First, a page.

On 16 April 2019, players in the Dutch quantum ecosystem met in Utrecht to formulate the ambition of becoming the quantum technology “capital of the world”. This ambition takes shape in a National Agenda on Quantum Technologies, which intends to strengthen and firmly position the Dutch quantum field internationally with broad support from science, industry, government and society. Over 100 scientists, entrepreneurs, policymakers and decision makers provided their input. Dutch universities and knowledge institutions have a leading position in the global development of quantum hardware and software, and the corresponding algorithms and applications. The Netherlands wants to maintain and expand its position as a guide in the field of quantum technology. To this end, several Dutch organisations working on quantum technology have taken the initiative to build the National Agenda on Quantum Technologies, to position the Netherlands as an international knowledge and innovation hub for quantum technology.

In South Africa

Fig. 2: Prof. Francesco Petruccione.

The University of KwaZulu-Natal has a Centre for Quantum Technology. The research group is headed by Prof. Francesco Petruccione and hosted within the School of Chemistry. In 2007 Prof. Petruccione was granted a South African Research Chair for Quantum Information Processing and Communication. The research group gained global recognition, when in 2008 it established one of the first secure quantum communication networks in Durban. In 2010 during the FIFA World Cup, the Moses Mabhida Stadium was connected to a central risk management centre through a state-of-the-art quantum communication system. This was the first time an event of global interest was secured through advanced quantum technologies.

The Chair has been focusing some of its research activities on the emerging field of quantum biology. In particular, the quantum effects in photosynthesis have been modelled with tools developed in the Chair. These studies are very important as they may lead to a better understanding of approaches to artificial photosynthesis leading to better renewable energy approaches.

More recently, the group became interested in applications of quantum computing. The group pioneered the development of quantum algorithms for machine learning and implemented the first quantum machine learning algorithm on one of the quantum computers available in the cloud.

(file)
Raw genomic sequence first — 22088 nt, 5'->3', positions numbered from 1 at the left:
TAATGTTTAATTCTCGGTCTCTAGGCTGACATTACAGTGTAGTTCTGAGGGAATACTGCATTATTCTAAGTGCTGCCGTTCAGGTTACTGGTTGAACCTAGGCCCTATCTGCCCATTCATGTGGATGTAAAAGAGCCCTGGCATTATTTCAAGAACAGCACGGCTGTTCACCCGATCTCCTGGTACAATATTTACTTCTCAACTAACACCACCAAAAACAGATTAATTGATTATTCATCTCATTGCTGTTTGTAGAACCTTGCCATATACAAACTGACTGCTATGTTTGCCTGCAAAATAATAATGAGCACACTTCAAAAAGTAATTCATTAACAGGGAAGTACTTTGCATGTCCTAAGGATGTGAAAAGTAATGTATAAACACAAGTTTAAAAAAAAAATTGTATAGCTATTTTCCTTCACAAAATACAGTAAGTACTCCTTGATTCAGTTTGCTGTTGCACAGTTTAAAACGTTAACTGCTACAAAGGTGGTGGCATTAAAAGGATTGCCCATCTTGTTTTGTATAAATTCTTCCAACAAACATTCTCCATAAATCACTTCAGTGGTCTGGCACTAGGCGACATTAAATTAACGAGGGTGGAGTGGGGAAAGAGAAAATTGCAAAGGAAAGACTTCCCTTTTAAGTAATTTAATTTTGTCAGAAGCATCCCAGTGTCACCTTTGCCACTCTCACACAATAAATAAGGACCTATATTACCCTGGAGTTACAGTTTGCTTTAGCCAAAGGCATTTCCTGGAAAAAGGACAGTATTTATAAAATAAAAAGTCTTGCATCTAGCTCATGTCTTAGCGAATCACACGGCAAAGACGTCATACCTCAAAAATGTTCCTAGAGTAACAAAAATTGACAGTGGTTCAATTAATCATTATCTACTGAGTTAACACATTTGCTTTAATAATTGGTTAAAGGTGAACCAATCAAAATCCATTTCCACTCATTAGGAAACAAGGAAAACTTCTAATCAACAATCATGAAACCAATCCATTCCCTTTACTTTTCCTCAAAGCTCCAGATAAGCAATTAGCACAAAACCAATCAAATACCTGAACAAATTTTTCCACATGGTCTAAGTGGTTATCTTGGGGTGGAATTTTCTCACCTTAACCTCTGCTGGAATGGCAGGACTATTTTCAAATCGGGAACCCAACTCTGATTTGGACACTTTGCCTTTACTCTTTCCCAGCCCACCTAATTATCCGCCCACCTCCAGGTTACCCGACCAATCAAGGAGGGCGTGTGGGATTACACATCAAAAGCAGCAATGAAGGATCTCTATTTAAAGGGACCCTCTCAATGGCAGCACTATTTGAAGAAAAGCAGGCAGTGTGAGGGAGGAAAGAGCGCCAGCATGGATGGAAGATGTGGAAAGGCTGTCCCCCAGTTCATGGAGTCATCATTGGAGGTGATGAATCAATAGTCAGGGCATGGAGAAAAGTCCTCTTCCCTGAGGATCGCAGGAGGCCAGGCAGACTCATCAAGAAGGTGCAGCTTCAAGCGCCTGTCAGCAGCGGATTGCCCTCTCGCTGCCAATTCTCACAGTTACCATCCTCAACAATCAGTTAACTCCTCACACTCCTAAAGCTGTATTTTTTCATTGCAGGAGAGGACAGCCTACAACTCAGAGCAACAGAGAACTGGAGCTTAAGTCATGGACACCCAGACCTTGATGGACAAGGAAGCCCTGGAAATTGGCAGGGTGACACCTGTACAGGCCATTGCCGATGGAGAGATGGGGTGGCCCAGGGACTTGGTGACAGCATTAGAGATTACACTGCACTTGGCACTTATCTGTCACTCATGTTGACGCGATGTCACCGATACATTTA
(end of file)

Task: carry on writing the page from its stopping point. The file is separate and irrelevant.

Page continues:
Major commercial role out

At the 2019 Consumer Electronics Show (CES), IBM unveiled IBM Q System One, the world’s first integrated universal approximate quantum computing system designed for scientific and commercial use. IBM also announced plans to open its first IBM Q Quantum Computation Centre for commercial clients in Poughkeepsie, New York, later this year.

IBM Q systems are designed to one day tackle problems that are currently seen as too complex and exponential in nature for classical systems to handle. Future applications of quantum computing may include finding new ways to model financial data and isolating key global risk factors to make better investments, or finding the optimal path across global systems for ultra-efficient logistics and optimising fleet operations for deliveries.

The system enables universal approximate superconducting quantum computers to operate beyond the confines of the research lab. As much as classical computers combine multiple components into an integrated architecture optimised to work together, IBM is applying the same approach to quantum

“The IBM Q System One is a major step forward in the commercialisation of quantum computing,” said Arvind Krishna, senior vice president of Hybrid Cloud and director of IBM Research. “This new system is critical in expanding quantum computing beyond the walls of the research lab as we work to develop practical quantum applications for business and science.”